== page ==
12 Popular Secondary TV Characters Who Were Promoted To Lead Roles

  

Every series, movie and book has the same outline of protagonists and antagonists as well as secondary supporting characters who are usually just there to back up the those in the lead roles. Often times an exit of a star or an unexpected reaction to these secondary characters makes them more popular than anyone could have imagined and before long they become one of the biggest draws to the show. For one episode or several, fans enjoyed a specific character stealing the show and delivering some of the best moments and lines, and eventually their importance to the show was recognized with a promotion to a main role! Here are 12 popular secondary TV characters who were promoted to lead roles:

12. Mimi Bobeck – The Drew Carey Show

When The Drew Carey Show first aired in 1995, Kathy Kinney as Drew’s arch enemy Mimi Bobeck was only supposed to have a small role in the pilot episode. Fortunately for the actress, however, audiences laughed the most at her scenes when pitted against Drew and after a few more episodes they knew she had to be kept. It didn’t take long for Mimi to go from a one-off character to a lead and which also led to more varied workplace storylines than the show originally intended.

© Warner Bros. / Courtesy: Everett Collection

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11. Alex P. Keaton – Family Ties

When Family Ties first began airing in 1982, the series followed Steven and Elyse Keaton who used to be hippies but changed their lifestyle to raise their children in Ohio. While their children were supposed to be supporting characters to the parents’ storyline, things quickly changed as fans became attached to Michael J. Fox’s portrayal of their son Alex P. Keaton. His Republican attitude and love of Richard Nixon connected with fans and along with Fox’s charm, the focus of the show was quickly shifted which reportedly caused tensions with his on-screen mom Meredith Baxter. As seasons continued, writers plotted episodes around Alex making the parents the secondary characters instead.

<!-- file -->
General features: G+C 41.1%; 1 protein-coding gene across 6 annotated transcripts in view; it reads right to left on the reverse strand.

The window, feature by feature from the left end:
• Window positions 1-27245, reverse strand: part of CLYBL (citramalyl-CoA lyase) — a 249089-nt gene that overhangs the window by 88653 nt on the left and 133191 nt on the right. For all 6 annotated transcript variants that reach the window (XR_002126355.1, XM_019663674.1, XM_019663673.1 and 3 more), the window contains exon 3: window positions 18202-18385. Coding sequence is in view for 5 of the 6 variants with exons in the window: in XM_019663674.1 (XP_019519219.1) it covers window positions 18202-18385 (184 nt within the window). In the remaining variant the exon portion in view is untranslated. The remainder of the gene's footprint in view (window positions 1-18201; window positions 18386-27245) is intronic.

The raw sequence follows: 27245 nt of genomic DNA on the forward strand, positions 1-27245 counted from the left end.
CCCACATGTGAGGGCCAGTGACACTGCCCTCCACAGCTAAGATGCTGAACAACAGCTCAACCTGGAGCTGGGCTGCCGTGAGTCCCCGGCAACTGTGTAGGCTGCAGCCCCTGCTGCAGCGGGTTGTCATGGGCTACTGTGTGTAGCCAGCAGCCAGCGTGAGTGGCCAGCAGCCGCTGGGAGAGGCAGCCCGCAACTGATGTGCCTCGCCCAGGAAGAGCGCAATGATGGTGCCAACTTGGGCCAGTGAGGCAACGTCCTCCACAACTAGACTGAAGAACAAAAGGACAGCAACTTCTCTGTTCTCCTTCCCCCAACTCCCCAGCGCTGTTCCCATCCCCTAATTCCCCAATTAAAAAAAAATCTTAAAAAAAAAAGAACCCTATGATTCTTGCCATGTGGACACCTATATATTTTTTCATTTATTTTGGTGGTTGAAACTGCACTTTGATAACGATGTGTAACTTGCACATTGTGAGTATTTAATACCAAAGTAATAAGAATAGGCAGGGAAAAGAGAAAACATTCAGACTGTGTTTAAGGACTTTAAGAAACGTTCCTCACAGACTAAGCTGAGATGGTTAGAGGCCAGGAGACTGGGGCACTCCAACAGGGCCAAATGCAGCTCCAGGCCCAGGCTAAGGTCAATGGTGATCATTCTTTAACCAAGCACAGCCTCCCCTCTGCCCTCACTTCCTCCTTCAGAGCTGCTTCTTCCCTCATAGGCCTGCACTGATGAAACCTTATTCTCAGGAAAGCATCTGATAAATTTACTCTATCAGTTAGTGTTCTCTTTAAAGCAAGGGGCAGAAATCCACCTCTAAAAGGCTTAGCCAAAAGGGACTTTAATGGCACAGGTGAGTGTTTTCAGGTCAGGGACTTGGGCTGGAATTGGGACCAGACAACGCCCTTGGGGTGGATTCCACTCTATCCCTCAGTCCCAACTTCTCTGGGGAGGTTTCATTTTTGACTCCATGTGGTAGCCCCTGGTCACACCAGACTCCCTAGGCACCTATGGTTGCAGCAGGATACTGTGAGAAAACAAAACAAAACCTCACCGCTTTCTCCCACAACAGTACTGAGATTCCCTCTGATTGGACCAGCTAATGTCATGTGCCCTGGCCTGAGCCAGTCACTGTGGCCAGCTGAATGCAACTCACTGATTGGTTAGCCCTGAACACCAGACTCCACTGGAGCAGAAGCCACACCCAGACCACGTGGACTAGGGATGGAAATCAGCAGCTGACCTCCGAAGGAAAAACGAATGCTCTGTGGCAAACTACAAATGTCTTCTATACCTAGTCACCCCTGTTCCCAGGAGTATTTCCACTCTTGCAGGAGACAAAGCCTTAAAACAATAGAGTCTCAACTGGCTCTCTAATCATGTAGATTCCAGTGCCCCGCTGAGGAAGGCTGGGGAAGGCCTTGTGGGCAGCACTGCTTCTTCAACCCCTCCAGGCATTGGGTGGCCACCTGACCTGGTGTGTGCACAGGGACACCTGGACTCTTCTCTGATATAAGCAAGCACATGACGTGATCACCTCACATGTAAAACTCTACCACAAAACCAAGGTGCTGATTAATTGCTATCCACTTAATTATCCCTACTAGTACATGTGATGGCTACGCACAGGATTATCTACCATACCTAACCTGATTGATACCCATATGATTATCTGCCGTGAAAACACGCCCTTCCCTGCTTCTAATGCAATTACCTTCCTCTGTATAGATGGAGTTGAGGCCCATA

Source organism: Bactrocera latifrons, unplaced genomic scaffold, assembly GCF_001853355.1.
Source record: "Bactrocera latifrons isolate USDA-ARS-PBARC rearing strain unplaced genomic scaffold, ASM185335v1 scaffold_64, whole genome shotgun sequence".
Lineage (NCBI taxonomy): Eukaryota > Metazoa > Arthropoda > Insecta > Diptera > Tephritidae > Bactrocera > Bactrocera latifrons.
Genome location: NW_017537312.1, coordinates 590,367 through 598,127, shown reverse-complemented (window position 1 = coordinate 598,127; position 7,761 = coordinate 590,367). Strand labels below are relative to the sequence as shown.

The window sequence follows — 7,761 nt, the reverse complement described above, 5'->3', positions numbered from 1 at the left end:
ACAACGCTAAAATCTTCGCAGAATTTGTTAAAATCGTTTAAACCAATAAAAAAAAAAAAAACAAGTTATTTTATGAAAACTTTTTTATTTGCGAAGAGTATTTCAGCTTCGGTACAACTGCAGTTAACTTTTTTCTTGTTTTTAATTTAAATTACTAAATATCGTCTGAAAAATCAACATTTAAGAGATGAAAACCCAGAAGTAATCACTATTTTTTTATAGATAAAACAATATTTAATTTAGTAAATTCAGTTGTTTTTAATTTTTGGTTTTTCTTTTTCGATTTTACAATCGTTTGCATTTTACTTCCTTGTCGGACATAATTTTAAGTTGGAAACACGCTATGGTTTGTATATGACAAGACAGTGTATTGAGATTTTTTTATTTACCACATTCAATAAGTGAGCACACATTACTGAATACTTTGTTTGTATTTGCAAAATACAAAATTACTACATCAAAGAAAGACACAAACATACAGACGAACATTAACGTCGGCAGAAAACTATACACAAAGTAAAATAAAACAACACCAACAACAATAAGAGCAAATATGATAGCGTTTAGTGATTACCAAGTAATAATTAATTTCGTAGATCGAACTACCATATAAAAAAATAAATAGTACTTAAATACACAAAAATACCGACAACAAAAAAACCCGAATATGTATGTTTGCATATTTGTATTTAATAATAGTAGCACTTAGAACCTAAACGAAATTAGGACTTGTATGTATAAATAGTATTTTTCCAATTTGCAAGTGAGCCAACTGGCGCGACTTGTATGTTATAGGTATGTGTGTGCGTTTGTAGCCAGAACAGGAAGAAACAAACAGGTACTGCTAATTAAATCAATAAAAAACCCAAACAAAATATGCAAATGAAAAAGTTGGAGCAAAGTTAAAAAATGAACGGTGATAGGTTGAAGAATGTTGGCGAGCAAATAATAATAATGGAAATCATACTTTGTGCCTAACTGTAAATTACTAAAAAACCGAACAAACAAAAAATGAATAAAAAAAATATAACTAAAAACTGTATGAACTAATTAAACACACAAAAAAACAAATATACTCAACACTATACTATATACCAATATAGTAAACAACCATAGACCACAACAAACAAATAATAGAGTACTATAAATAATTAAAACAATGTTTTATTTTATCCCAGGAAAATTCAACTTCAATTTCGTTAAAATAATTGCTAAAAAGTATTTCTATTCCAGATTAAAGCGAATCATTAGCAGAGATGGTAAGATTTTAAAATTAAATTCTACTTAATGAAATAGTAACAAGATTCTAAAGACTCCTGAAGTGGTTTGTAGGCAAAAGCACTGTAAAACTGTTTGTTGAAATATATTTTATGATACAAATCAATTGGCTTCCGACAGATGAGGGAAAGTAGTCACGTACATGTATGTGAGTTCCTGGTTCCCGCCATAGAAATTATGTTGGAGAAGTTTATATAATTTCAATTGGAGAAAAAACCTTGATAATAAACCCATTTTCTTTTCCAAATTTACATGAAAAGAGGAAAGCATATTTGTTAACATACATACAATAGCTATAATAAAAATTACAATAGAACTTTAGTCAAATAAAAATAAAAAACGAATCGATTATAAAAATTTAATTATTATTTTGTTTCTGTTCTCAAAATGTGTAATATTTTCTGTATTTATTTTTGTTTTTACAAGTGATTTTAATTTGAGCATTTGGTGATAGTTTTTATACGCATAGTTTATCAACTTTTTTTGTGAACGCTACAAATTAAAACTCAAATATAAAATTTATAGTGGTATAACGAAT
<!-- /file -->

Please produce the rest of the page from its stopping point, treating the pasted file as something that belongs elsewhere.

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10. Castiel – Supernatural

Supernatural has always had a very simple cast thanks to the Winchester brothers leading the show and secondary characters offering consistent support, and although all of the secondary characters have been great, one really stood out. When Misha Collins signed as the angel Castiel, his character was only supposed to be in for a six episode storyline when he appeared in the first episode of season four. His humor and added dynamic to the relationship between Sam and Dean quickly became praised and, after carrying on throughout season four, he was promoted to a series regular in season five. Now his original six episodes have turned into 103 and he has become as much of a fan favorite as the Winchesters.

David Gray / © THE CW / courtesy everett collection

9. Fonzie – Happy Days

“The Fonz” is one of the most well-known TV characters in recent television history and odds are those that didn’t even watch Happy Days know about Henry Winkler’s iconic character. Originally, Happy Days was supposed to be led by Richie Cunningham, played by Ron Howard, who was fresh off the fame of starring in American Graffiti, but as the first season aired, it was the secondary character of Arthur Fonzarelli “Fonzie” that was getting the most attention. Despite his start as a supporting character to Richie Cunningham, by season two Winkler was given top billing and the network even considered changing the name to Fonzie’s Happy Days, but Winkler rejected the suggestion.


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8. Spike – Buffy the Vampire Slayer

Given how much significance Spike now plays to the entire Buffyverse, it may be hard to believe that when James Marsters first stepped into the role, Spike was only supposed to be a one-off villain for Buffy to kill. After increased screen time through season two, it was evident that Spike added a lot more to the series than what was first thought and by season four he was promoted to a main role and went on to get one of the best character development arcs in the entire story.

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7. Steve Urkel – Family Matters

Those who watched Family Matters from 1989-1998 know that Steve Urkel has become an iconic ’90s character which makes it even more surprising that, at first, he wasn’t even in a leading role. The series was supposed to focus on the trials and tribulations of the Winslow family when Jaleel White as Steve Urkel was brought in for only one episode to take Laura Winslow on a date. Surprisingly, the character garnered the most reactions from the studio audience and producers quickly had to re-write episodes to add him in. Eventually it became obvious that they had the focus of their show all wrong and before long Family Matters became all about the adventures and misadventures of Steve Urkel.